I’m INJURED! Now what?!

We’ve all been there. You thought you were finally getting into shape, that slow jog was finally becoming comfortable…well, manageable, and then, “BOOM!” out of nowhere you wake up and can hardly walk to the bathroom. Your foot, or calf, or quad is throbbing. You pray, “anything but this!” Something is definitely not right. What happened, and more importantly, what do you do now? Here’s a quick checklist of things to go through when yourun into an injury.

1. Stop Catastrophizing!

Take a deep breathe. As long as a bone is not protruding from your skin, you should be OK and worrying about this injury is not going to help heal you. Yeah, you might miss that 5k or marathon you’ve been working up to but there will be another opportunity. Who knows, maybe this injury is just a ‘niggle’ and will go away in a few days. If you have put in two months of training, two days of rest will not hurt your fitness.

2. Can I Run On It?

You probably know pretty quickly if you will be able to run. For the most part, it is best to just take a few days off to see if the pain goes away on its own. Many running injuries are basic overuse injuries that can be treated with rest, icing, compression, elevation and some over-the-counter anti- inflammatory medication.

If you know it’s bad, or are really concerned, it’s time to go see you doctor. The same rule goes for an injury that does not respond to a few days of rest or seems to get worse with time off. The best advice I’ve ever received about injuries or an illness what that it is better to take ONE day off today than to need to take a few weeks off later. When you’re unsure, error toward caution.

3. Am I Altering My Stride?

A quick test to see if you should run through any amount of pain (assuming your race is tomorrow) is whether you can run without changing your stride or running form. If you have to limp or are dragging you leg you are better off taking some down time and rebuilding for the next race.

4. How Many Days Should I Take Off?

The first thing to consider when assessing how much time an injury will need to heal is timing. When is that goal race? If it’s six months away, you have a lot of time to rest and get back to 100%, if it’s in 3 weeks, you don’t have that kind of luxury.

Next, what kind of injury is it? Reach out to someone who knows about running injuries, preferably a doctor. Then choose an appropriate time frame for return to running based on the injury type. A stress fracture will take about two months to heal and then a month of rebuilding to make sure the bone is ready for action, while a minor inflammation may take a few days of easy activity before being ready to go again.

5. OK, I’m Out For A LONG Time!

It’s time to consider cross training. A low-impact or non-weight – bearing activity like the elliptical, aqua-jogging, or stationary biking could be a good option to maintain or even gain fitness while you are recovering. Something to keep in mind while cross training is that you need to get your heart rate up to simulate the pressure placed on your body during a run. This means working hard enough that you can’t read a magazine or talk to your friend on the phone during a workout. Similar to a run, you should feel comfortably fatigued after a cross training session.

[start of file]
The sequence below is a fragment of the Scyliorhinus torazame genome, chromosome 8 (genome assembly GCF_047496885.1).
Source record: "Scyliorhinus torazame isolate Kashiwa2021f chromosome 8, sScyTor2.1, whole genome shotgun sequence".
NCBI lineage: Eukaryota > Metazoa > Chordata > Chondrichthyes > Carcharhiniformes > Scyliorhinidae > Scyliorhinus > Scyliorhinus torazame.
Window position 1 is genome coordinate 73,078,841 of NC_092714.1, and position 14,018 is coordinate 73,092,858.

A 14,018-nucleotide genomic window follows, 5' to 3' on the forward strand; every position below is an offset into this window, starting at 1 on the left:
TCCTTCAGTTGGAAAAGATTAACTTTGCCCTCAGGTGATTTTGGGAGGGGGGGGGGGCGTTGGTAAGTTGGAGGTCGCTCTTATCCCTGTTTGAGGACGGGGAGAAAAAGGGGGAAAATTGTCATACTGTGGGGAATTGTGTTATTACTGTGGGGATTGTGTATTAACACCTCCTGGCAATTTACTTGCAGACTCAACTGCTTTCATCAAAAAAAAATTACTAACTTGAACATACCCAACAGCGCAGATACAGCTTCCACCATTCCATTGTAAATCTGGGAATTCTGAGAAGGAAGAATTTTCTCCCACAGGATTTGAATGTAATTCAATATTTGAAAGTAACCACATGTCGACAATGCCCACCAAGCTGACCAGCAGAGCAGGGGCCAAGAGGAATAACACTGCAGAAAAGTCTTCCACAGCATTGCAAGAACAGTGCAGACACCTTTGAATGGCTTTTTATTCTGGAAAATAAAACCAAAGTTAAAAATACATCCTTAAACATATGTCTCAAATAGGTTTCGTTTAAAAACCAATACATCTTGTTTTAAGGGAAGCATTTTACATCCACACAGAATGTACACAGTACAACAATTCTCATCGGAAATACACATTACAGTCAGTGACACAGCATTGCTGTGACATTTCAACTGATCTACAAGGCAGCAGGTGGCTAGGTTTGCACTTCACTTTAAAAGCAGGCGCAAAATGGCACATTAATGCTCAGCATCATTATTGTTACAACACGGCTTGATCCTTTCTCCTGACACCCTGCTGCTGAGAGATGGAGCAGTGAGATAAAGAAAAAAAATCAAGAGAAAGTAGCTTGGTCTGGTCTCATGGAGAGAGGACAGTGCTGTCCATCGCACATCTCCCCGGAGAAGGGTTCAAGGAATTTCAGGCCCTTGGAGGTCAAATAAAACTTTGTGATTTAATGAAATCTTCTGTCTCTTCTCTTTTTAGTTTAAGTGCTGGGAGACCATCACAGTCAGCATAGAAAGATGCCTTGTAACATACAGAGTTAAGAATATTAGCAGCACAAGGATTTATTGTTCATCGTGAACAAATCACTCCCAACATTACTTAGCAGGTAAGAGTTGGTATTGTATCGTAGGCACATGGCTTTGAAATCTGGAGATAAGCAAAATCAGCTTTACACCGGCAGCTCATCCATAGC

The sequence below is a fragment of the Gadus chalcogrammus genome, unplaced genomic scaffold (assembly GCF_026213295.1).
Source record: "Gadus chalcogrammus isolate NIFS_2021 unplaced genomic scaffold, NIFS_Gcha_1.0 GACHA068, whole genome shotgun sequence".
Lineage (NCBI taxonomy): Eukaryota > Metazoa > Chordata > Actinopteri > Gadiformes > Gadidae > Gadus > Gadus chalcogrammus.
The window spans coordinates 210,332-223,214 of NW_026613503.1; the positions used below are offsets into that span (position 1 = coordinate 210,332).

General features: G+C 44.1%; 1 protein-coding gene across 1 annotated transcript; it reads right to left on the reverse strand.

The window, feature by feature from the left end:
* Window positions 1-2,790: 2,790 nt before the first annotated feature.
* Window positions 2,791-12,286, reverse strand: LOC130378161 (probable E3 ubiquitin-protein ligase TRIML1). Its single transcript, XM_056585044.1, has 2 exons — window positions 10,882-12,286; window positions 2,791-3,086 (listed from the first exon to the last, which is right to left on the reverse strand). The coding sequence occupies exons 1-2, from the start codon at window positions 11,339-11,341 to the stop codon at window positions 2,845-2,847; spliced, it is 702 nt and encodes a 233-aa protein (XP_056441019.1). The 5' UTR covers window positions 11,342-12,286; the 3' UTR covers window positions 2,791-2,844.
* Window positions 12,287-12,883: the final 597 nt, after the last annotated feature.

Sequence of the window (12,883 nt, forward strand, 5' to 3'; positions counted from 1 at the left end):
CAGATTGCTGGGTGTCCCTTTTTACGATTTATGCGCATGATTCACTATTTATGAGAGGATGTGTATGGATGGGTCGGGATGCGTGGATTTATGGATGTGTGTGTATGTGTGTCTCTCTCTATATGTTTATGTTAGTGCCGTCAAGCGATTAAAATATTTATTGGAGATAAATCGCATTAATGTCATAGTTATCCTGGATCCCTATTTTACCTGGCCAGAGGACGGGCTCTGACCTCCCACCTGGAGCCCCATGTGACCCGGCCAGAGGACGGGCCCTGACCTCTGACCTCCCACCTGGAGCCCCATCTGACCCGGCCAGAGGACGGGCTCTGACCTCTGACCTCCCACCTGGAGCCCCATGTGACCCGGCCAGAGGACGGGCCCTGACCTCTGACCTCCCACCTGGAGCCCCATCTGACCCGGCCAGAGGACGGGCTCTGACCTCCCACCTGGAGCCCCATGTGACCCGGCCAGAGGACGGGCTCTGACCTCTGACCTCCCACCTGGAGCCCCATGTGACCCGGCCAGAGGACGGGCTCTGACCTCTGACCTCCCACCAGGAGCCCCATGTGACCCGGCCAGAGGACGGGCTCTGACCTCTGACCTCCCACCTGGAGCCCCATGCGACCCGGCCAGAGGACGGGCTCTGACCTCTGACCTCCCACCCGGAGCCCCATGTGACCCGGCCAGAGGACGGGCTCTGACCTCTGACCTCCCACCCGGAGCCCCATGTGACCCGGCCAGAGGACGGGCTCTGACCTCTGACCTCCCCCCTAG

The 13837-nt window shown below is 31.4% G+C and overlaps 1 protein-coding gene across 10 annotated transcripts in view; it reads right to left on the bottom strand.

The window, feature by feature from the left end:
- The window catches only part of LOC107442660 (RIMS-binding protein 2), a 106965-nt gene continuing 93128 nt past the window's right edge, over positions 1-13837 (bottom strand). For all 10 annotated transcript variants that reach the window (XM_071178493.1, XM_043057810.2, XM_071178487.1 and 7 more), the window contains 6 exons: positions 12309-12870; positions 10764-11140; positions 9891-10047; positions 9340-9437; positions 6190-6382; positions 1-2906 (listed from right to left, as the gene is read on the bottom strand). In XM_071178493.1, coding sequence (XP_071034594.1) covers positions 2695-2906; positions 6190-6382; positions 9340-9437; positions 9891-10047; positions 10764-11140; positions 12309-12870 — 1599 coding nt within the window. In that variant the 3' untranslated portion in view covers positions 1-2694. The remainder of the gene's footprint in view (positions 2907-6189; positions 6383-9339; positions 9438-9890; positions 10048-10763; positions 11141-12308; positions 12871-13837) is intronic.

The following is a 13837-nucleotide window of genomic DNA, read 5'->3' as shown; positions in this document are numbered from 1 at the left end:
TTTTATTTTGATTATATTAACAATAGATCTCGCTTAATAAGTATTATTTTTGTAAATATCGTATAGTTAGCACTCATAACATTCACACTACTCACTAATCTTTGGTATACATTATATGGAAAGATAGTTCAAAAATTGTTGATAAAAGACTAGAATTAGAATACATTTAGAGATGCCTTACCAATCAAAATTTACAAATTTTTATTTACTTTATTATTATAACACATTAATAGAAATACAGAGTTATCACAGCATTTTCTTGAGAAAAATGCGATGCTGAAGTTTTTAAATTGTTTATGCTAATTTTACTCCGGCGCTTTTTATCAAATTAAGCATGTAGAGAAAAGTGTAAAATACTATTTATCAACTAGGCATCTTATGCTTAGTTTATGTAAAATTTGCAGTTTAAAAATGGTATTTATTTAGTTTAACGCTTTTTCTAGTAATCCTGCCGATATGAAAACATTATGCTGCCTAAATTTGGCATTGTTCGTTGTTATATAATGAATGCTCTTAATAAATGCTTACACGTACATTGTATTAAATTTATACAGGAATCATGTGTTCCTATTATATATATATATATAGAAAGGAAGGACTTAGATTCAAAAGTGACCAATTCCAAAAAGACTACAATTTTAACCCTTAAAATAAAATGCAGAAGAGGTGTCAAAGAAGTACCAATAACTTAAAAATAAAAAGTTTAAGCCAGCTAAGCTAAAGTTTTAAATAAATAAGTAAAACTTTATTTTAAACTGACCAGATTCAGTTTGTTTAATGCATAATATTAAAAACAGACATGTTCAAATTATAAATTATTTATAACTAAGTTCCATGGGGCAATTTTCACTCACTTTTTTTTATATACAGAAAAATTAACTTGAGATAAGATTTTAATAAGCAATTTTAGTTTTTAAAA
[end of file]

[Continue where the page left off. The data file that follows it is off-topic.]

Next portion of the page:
6. Rehab and Prehab: Making Sure It Doesn’t Happen Again.

Find out what your problem is or was and seek guidance from someone who knows. Look to training partners, a physical therapist, and/or doctor to get ideas to strengthen things that contributed to your injury. This may seem obvious, but many people ignore this simple advice, ‘if you find ways to strengthen your imbalances, you will have far fewer injuries!’

A few other things to keep in mind while you are injured: Once you have reached a level of fitness, it is easier to get back to that fitness level that it was the first time. That means that if you finally ran that 27-minute 5k before your injury, you can probably get back to that level of running within a month or two of training. Some runners actually improve during their time spent nursing an injury. An injury is your body’s way of telling you that there is an imbalance or that it was not ready to handle the workload you were dishing out. Taking a few days, weeks, or months off often allows you body the time to recover and fix some of those imbalances, making you stronger and more efficient because of the injury.

Injuries happen to everyone at one point or another and you mental state going through an injury is nearly as important as your physical state. Keep your head up and stay positive. You’ll be back up and running soon enough.

David Jankowski
Current John’s Run/Walk Shop employee and Lexington Catholic Track & Field Coach, David was the USATF Club XC Champion in 2009, was a 2 time Olympic Trials Qualifier and has a PB of 2:16 in the marathon and 28:14 in the 10K

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